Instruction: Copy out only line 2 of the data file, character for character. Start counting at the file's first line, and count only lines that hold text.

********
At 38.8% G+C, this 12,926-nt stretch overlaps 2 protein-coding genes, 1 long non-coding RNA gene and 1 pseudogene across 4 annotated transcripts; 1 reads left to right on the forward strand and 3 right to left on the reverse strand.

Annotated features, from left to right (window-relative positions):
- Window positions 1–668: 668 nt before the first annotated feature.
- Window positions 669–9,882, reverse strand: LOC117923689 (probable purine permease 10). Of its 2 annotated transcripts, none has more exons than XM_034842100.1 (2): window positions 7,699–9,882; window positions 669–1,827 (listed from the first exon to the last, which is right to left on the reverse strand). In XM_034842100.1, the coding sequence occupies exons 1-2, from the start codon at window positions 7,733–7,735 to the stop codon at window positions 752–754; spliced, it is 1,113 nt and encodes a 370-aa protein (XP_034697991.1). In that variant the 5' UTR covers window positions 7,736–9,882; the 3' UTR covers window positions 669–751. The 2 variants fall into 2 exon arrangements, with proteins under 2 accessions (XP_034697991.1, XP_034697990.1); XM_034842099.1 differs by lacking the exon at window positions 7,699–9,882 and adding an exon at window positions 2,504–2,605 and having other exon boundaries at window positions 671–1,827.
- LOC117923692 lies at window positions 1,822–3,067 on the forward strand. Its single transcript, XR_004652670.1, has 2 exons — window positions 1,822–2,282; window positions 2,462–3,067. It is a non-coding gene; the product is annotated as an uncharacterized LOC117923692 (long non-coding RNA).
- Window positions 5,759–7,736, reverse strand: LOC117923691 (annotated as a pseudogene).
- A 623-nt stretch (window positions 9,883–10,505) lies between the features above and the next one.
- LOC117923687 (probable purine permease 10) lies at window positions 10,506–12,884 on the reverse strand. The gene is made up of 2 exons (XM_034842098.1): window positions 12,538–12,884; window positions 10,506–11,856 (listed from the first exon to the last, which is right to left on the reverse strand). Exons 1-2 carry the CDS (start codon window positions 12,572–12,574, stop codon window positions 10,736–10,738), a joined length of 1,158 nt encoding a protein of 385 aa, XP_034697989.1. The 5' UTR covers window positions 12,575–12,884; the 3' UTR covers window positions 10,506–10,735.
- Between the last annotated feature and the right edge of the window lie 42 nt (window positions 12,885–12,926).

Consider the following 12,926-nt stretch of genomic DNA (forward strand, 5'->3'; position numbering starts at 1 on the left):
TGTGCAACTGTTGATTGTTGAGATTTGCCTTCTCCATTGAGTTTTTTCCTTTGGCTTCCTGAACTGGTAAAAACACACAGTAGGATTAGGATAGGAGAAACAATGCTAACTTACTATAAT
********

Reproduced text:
Annotated features, from left to right (window-relative positions):